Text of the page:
We had the twentieth anniversary of Princess Diana’s death this week. Wednesday was one of those days when I had time to read The Daily Telegraph on my tablet and I came across a piece by Philip Johnston that completely chimed with my own thoughts. I expect most of us have that experience of like minds once in a while and it is something I greatly enjoy. It is usually Charles Moore whose writing style I favour but Philip Johnston has completely summed up my sadness at the loss of our stiff upper lip.
Here is Philip Johnston’s article as it appeared in The Daily Telegraph.
Call me a cynic, but 20 years on, it’s time to hold
back the sea of tears
Since the death of Diana, Britain has become a nation divided by its readiness to emote publicly
It was the smell that struck me first, the cloying, sweet perfume of a million flowers trapped in a sea of Cellophane lapping at the gates of Kensington Palace. The floral shrine that sprang up in the days after the death of Diana was staggering to behold.
We took our children to see it on the Thursday after the crash in Paris, visiting early in the morning before they went to school. It was something they needed to see, a moment in history they would never forget. Nor would I, for that matter. And yet it represented an outpouring of national grief that I found distinctly perturbing and unsettling.
Twenty years ago this week, many of us discovered we lived in a country that had changed in a way we had not realised and did not particularly like. Call us curmudgeons or traditionalists or whatever; but rarely had we felt so out of kilter with our fellow citizens. To witness people weeping openly for someone they had never met and did not know was something I had not seen before, at least not on such a scale and certainly not in Britain.
Suddenly, it became a good thing to display one’s emotions publicly and proudly rather than control them. Britain in mourning at the death of Diana became the antithesis of the stiff upper-lipped, phlegmatic country which we once took pride in being. Such traits, previously considered strengths, were derided as repressed, buttoned-up and fuddy-duddy.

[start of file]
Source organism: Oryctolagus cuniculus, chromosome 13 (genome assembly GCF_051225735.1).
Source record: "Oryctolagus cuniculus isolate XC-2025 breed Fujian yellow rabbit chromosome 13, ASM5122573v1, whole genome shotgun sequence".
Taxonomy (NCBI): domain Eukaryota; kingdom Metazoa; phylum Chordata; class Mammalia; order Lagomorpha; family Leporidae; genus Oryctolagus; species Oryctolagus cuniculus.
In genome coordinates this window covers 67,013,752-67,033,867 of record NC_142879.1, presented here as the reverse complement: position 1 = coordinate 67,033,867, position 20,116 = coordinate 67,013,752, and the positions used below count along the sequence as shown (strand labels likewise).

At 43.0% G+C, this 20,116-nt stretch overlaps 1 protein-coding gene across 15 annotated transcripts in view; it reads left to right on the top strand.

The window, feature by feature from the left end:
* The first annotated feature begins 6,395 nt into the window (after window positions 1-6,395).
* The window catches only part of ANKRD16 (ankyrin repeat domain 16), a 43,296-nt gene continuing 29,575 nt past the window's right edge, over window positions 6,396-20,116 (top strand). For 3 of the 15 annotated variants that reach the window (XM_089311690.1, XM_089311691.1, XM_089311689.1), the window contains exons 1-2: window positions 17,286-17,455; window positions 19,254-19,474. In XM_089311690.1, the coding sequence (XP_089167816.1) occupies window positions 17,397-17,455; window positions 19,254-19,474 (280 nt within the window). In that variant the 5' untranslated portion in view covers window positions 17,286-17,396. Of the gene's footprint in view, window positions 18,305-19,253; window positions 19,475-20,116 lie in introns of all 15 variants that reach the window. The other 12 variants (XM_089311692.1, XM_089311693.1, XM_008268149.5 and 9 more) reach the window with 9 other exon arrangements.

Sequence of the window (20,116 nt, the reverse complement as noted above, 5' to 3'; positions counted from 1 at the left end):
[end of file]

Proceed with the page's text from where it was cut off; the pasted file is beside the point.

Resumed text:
Evidently this was a view held by a lot of people before Aug 31 1997. But it was only in the week after the tragedy in Paris that it became so glaringly apparent. In the intervening two decades, that sense of two nations has intensified. This is just a hunch, but I suspect that people who found the response to Diana’s death mawkish were more likely than not to have voted to leave the EU. We are the sort who find the recent goings-on at the National Trust (to which we belong) mystifying and irritating. We lament the silencing of Big Ben, rarely watch reality TV shows with their whooping audiences and teary wannabe stars and would much prefer it if cricketers shook hands on scoring a century rather than hug one another.
Facebook, Twitter and the rest have become the online delivery systems for this baring of the soul. We try to avoid public expressions of emotion, not because we don’t feel anything but because we don’t think it necessary to prove that we do. Of course, this may just be me; but I doubt it.
All the anguish and recriminations of that extraordinary week in 1997 are being revived for the 20th anniversary of the tragedy; and, again, the national chasm is opening up. A recent poll suggested that the popularity of the Prince of Wales is declining; tendentious reports have circulated that the Queen might abdicate; the question of Camilla’s title when Charles becomes king is being debated once more. The totemic power of Diana’s death to discombobulate the country seems undiminished.